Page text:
Q: When a pastor preaches the Word of God, can we speak of his style and manner of presenting it as “effective ?”
A: The word “effective” requires precision in definition. If the word is taken to mean “producing the desired result,” then describing a pastor’s style of preaching as “effective” would be attributing to the pastor’s personality or ingenuity that which is the work of the Holy Spirit alone. But when the word “effective” is used simply to indicate a pastor’s God-given communication skills or his ability to present the objective truths of the Bible in an interesting and refreshing manner, this is an acceptable use of the word. In this sense, when a person comments that some pastor is an effective preacher he is merely making a legitimate observation about his communication skills.
An analogy from the realm of nature is helpful. Paul employs a gardening illustration to teach the connection between the pastor and the application of God’s Word to people’s lives: “I planted the seed, Apollos watered it, but God made it grow. So neither he who plants nor he who waters is anything, but only God who makes things grow” (1 Corinthians 3:6). Just as God uses the gardener’s diligence so that His own power and the ingredients of water soil nutrients, and sunlight are applied to the plant and it grows, so God causes faith and its growth in the soul through the Word planted and watered by Paul and Apollos. This illustration does not imply that a caretaker’s excellent gardening abilities causes the seed to sprout and mature into the fruit-bearing plant. It does mean that a gardener’s lack of attention to the garden may cause plants to fail.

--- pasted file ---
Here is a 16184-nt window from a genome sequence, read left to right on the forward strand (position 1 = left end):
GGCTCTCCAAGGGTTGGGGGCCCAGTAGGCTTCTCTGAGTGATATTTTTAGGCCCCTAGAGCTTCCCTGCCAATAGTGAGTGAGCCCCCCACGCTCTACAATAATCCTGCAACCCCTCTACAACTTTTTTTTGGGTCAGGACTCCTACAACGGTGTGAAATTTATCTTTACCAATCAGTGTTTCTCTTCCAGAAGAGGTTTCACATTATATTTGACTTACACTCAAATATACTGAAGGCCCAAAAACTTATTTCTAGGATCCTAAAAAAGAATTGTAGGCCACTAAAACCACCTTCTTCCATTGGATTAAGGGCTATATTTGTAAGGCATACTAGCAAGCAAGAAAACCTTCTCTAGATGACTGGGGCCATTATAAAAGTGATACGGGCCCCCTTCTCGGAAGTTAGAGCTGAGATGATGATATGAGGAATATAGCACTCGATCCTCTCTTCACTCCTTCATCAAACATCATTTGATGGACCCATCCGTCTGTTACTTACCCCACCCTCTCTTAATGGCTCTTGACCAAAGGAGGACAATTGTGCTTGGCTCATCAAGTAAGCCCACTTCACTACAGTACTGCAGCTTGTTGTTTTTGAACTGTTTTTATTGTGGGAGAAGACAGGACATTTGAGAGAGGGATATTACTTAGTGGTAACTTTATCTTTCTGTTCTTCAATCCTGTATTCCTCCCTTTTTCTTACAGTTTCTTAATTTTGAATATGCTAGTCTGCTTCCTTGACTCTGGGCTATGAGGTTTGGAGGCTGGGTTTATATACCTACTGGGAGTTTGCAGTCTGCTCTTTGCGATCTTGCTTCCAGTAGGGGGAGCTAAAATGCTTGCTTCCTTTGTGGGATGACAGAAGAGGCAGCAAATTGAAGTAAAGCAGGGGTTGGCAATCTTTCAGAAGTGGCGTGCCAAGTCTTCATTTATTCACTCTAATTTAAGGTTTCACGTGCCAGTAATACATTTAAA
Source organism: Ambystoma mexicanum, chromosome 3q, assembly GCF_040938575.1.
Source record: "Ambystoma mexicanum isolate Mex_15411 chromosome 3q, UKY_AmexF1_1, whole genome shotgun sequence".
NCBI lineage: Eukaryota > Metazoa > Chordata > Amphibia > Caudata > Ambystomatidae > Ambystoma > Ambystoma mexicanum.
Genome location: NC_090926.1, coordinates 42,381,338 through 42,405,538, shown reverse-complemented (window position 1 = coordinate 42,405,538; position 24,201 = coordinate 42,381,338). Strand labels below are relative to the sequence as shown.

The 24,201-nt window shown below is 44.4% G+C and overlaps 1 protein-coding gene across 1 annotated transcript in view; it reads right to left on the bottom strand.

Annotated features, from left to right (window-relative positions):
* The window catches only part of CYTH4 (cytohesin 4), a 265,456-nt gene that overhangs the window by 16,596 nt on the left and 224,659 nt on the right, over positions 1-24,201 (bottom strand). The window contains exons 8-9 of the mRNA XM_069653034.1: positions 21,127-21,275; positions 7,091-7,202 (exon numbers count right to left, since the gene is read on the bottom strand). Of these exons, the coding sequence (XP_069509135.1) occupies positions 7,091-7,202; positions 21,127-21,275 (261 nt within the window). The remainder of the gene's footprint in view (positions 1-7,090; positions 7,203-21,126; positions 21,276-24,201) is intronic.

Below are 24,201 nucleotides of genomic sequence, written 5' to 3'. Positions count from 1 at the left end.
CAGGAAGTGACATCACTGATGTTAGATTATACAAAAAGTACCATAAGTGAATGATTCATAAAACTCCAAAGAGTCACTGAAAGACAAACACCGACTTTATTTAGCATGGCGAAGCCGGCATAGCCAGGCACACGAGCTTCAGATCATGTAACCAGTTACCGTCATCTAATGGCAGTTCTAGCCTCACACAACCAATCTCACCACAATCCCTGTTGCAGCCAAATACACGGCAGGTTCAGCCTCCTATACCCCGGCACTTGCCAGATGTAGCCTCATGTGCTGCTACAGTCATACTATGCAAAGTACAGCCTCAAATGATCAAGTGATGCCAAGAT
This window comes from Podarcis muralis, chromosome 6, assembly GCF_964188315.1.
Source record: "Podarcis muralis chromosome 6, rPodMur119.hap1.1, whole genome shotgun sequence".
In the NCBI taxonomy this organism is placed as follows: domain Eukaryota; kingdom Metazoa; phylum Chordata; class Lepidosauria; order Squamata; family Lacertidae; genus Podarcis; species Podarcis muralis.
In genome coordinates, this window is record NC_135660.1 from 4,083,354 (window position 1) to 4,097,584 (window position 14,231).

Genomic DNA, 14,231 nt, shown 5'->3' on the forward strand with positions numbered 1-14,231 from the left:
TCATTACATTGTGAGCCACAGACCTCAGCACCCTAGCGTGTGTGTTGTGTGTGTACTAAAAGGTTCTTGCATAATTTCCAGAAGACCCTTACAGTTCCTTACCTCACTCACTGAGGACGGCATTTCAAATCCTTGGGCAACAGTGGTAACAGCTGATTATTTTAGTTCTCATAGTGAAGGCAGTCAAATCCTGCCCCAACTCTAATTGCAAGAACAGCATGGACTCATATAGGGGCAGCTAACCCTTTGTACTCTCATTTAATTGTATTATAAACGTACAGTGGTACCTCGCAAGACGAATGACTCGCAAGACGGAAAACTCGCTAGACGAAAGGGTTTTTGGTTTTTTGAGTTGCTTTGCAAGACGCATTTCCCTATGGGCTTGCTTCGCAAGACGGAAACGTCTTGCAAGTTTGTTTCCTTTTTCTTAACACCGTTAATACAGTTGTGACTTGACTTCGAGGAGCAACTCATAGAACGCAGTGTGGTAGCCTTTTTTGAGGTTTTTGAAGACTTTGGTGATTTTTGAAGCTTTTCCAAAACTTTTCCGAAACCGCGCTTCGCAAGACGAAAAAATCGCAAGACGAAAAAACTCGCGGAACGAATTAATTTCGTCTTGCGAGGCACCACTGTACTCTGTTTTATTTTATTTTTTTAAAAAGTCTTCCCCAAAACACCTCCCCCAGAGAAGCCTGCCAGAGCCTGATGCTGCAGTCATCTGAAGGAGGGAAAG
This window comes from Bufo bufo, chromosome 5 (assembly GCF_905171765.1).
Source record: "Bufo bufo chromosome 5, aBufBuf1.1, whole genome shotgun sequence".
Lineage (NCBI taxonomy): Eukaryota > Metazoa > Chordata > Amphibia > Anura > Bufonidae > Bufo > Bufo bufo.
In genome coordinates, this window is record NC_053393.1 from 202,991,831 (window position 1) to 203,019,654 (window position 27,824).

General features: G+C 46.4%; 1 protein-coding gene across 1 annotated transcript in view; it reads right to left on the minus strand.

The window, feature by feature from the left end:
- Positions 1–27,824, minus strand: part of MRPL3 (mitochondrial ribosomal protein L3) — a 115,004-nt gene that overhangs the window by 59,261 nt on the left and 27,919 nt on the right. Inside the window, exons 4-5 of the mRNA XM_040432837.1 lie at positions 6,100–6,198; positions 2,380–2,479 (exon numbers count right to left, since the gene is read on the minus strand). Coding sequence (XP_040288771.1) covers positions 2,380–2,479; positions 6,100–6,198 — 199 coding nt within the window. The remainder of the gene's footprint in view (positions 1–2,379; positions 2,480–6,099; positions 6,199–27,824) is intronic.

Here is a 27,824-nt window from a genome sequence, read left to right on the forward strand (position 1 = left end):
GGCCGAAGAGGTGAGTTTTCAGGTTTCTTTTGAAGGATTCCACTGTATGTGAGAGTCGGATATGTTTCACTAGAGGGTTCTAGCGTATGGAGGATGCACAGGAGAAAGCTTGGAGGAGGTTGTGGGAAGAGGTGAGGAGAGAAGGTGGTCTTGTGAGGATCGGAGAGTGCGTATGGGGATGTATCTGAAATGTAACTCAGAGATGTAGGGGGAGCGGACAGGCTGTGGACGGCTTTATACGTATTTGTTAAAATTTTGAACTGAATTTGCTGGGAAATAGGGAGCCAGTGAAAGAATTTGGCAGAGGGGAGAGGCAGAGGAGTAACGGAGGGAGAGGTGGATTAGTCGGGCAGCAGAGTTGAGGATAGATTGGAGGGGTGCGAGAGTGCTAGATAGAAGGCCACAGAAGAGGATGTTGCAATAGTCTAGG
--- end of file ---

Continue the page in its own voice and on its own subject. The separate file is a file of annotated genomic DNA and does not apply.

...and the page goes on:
Similarly, God uses the diligent pastor as he applies the means of grace (Word and Sacrament) to those souls placed under the pastor’s spiritual supervision. The pastor’s diligence does not cause or assist in the spiritual increase, for only the Holy Spirit can do that. For “no one can say that Jesus is Lord except by the Holy Spirit” (1 Corinthians 12:3). However, at the opposite juncture, the pastor’s lack of diligence in skillful communicating may be a contributing factor in hindering the Holy Spirit’s work in a person or among a group of people.
At our seminary, the curriculum includes work in homiletics. Homiletics teaches the preparation and delivery of Bible-based sermons. In the preparation of a sermon, the men who are training to be pastors are taught to divide Law and Gospel properly and the importance of applying Scriptural doctrine to real-life situations. The students work on improving their communication skills through practice sermons in the new seminary chapel. Besides this, the memorization of their sermons is also stressed. However, both the seminary students and our synod pastors currently serving parishes clearly recognize that the Spirit of God alone brings about “faith-results” in the heart. This happens only when the Gospel of Jesus Christ touches the heart of the penitent sinner. For only the Gospel is “the power of God for the salvation of everyone who believes” (Romans 1:16).